Geothermal firm helps warm a cool economy
APPLETON -- Appleton is celebrating welcome news on the jobs front after learning that one of its homegrown manufacturing operations will soon be doubling its output and increasing employment.
Econar's 47 employees in Appleton cheered last week when they learned that the owner of the geothermal heat manufacturer will be closing a production facility in Monroeville, Pa., and transferring its operations to Minnesota.
Research Products Corporation of Madison, Wis., will be turning to the Appleton facility to produce a greater share of its energy-efficient, "green'' heating systems.
The company's decision could lead to a doubling of output at the Appleton plant, according to Del Overholser, Econar president.
Along with transferring manufacturing from the HydroHeat operations in Pennsylvania, the parent company announced that it will also be producing geothermal units for commercial markets it had not previously targeted. Overholser said he is optimistic that the company will realize increased sales through its entry into the markets.
Overholser said the company does not know yet how many new jobs will be coming to Minnesota. There will be an increase in jobs at both the Appleton facility and the company's headquarters and sales operations in Elk River, he said.
He said the company's decision to turn to Appleton for its manufacturing has much to do with previous community support in Appleton and the rest of Swift County. The support helped make it possible for Econar to build a 19,050-square-foot addition to its facility.
The company moved into the new addition just over one year ago. When Research Products Corporation looked at where to consolidate manufacturing activities, Appleton became the obvious choice: It already has the capacity and equipment needed, he explained.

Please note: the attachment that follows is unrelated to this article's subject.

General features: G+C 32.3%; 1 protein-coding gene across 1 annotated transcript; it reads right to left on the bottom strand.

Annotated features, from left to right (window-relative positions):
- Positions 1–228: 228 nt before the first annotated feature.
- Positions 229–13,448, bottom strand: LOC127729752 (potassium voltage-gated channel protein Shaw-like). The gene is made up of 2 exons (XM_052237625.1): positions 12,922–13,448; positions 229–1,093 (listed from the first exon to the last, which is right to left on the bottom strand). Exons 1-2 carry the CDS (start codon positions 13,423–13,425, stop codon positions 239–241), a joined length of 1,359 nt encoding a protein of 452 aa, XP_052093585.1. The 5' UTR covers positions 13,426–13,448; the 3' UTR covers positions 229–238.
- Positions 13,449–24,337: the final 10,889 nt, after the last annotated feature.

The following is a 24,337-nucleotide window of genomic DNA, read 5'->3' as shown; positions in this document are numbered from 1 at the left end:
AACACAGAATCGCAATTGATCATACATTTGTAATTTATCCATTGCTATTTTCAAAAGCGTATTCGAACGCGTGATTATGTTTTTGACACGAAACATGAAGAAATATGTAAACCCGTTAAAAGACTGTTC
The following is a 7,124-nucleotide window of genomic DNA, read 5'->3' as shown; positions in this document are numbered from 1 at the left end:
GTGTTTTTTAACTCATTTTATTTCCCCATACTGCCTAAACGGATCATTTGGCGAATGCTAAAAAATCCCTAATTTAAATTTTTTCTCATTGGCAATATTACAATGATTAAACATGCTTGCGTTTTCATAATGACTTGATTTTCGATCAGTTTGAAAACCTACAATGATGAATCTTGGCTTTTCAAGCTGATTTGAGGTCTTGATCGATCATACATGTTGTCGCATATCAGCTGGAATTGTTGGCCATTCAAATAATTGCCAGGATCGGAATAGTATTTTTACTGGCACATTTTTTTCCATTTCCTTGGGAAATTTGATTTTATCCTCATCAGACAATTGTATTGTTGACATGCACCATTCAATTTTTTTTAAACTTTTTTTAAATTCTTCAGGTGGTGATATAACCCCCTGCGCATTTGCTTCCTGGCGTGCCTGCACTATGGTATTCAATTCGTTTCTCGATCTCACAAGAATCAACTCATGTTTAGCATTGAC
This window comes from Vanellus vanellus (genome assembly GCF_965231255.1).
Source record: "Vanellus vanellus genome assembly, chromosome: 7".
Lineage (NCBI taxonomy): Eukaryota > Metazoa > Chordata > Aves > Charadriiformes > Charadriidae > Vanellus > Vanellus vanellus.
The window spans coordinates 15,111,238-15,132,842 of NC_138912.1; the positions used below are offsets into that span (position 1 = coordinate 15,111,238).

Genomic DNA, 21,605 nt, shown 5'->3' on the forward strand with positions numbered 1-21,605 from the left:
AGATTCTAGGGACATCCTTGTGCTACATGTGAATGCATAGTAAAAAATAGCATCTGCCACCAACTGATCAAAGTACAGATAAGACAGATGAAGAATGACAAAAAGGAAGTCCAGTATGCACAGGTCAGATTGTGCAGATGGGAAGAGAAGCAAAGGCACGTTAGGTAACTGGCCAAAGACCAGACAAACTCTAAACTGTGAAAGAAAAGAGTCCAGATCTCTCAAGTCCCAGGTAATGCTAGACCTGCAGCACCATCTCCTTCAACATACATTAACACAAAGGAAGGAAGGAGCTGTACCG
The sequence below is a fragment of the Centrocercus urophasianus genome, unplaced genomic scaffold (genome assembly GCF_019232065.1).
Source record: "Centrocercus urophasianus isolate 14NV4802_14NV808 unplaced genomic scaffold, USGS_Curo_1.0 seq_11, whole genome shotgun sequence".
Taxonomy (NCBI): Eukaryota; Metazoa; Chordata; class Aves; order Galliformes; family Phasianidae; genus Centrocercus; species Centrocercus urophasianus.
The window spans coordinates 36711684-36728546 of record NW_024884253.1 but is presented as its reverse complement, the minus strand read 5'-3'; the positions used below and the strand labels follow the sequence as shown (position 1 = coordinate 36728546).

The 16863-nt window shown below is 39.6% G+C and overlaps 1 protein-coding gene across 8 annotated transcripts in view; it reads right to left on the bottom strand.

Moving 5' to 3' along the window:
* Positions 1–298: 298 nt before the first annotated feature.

Overholser founded Econar in his garage and launched it in 1990. His brother Jim serves as general manager for manufacturing operations in Appleton.
The company produces geothermal heating systems for both homes and large buildings. The company has seen steady growth since its start, with annual revenues today of $95 million.
Overholser said the growing market for energy-efficient and green heating systems has helped Econar manage the housing crash and drop in new housing construction. The federal government's stimulus program offering a tax credit for installing energy-efficient heating systems has helped as well.
Although the Appleton facility has not been operating at full staffing levels, the company has seen stable demand and sales, he said.
The company was acquired by Research Products Corporation -- probably known best for its Aprilaire line of home ventilation and heating products -- in November 2008.
Overholser said he had previously spurned a number of offers for the company, and was really not interested in selling it when contacted by Research Products Corporation. He said he became convinced that the company's resources would allow Econar its best opportunities for growth in the fast-growing markets for clean and efficient heating systems.
Even so, Overholser said he had no expectations that one year later he would be talking about doubling production in Appleton. "We've been growing steadily,'' he said, "but we've never doubled. This is quite exciting for us.''